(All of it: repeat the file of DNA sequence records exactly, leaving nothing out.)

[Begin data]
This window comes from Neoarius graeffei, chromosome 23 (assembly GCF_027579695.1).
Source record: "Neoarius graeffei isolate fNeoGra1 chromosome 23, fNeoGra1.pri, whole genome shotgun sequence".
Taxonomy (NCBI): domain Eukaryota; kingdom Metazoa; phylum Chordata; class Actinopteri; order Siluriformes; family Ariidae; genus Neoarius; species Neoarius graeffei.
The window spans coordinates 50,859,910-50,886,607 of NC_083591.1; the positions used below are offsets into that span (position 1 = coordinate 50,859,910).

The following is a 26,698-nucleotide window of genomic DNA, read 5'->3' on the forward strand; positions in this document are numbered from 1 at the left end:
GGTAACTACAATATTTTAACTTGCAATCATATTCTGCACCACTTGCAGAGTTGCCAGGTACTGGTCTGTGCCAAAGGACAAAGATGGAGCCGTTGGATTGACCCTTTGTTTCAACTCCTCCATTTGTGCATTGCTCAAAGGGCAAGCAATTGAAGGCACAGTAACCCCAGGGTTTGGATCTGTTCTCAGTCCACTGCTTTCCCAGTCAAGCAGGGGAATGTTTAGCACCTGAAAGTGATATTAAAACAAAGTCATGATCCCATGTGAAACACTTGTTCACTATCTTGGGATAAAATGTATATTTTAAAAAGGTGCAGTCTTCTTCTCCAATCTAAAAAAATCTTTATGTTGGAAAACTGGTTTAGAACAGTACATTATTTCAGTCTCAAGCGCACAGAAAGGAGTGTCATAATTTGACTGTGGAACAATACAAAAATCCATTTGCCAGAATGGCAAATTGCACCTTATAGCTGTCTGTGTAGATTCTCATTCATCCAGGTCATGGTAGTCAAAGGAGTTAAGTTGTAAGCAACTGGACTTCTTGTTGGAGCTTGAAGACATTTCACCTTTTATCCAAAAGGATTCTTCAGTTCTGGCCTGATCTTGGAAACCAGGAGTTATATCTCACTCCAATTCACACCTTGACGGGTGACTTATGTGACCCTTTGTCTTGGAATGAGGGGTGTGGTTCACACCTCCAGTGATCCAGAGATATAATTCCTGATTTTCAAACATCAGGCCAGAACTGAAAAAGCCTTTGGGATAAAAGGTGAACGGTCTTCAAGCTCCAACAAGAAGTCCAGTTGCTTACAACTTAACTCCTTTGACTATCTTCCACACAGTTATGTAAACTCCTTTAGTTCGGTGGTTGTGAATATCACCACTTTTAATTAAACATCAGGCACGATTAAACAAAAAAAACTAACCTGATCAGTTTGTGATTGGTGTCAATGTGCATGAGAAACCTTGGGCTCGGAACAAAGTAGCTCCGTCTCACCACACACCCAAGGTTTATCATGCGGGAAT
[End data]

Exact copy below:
This window comes from Neoarius graeffei, chromosome 23 (assembly GCF_027579695.1).
Source record: "Neoarius graeffei isolate fNeoGra1 chromosome 23, fNeoGra1.pri, whole genome shotgun sequence".
Taxonomy (NCBI): domain Eukaryota; kingdom Metazoa; phylum Chordata; class Actinopteri; order Siluriformes; family Ariidae; genus Neoarius; species Neoarius graeffei.
The window spans coordinates 50,859,910-50,886,607 of NC_083591.1; the positions used below are offsets into that span (position 1 = coordinate 50,859,910).

The following is a 26,698-nucleotide window of genomic DNA, read 5'->3' on the forward strand; positions in this document are numbered from 1 at the left end:
GGTAACTACAATATTTTAACTTGCAATCATATTCTGCACCACTTGCAGAGTTGCCAGGTACTGGTCTGTGCCAAAGGACAAAGATGGAGCCGTTGGATTGACCCTTTGTTTCAACTCCTCCATTTGTGCATTGCTCAAAGGGCAAGCAATTGAAGGCACAGTAACCCCAGGGTTTGGATCTGTTCTCAGTCCACTGCTTTCCCAGTCAAGCAGGGGAATGTTTAGCACCTGAAAGTGATATTAAAACAAAGTCATGATCCCATGTGAAACACTTGTTCACTATCTTGGGATAAAATGTATATTTTAAAAAGGTGCAGTCTTCTTCTCCAATCTAAAAAAATCTTTATGTTGGAAAACTGGTTTAGAACAGTACATTATTTCAGTCTCAAGCGCACAGAAAGGAGTGTCATAATTTGACTGTGGAACAATACAAAAATCCATTTGCCAGAATGGCAAATTGCACCTTATAGCTGTCTGTGTAGATTCTCATTCATCCAGGTCATGGTAGTCAAAGGAGTTAAGTTGTAAGCAACTGGACTTCTTGTTGGAGCTTGAAGACATTTCACCTTTTATCCAAAAGGATTCTTCAGTTCTGGCCTGATCTTGGAAACCAGGAGTTATATCTCACTCCAATTCACACCTTGACGGGTGACTTATGTGACCCTTTGTCTTGGAATGAGGGGTGTGGTTCACACCTCCAGTGATCCAGAGATATAATTCCTGATTTTCAAACATCAGGCCAGAACTGAAAAAGCCTTTGGGATAAAAGGTGAACGGTCTTCAAGCTCCAACAAGAAGTCCAGTTGCTTACAACTTAACTCCTTTGACTATCTTCCACACAGTTATGTAAACTCCTTTAGTTCGGTGGTTGTGAATATCACCACTTTTAATTAAACATCAGGCACGATTAAACAAAAAAAACTAACCTGATCAGTTTGTGATTGGTGTCAATGTGCATGAGAAACCTTGGGCTCGGAACAAAGTAGCTCCGTCTCACCACACACCCAAGGTTTATCATGCGGGAAT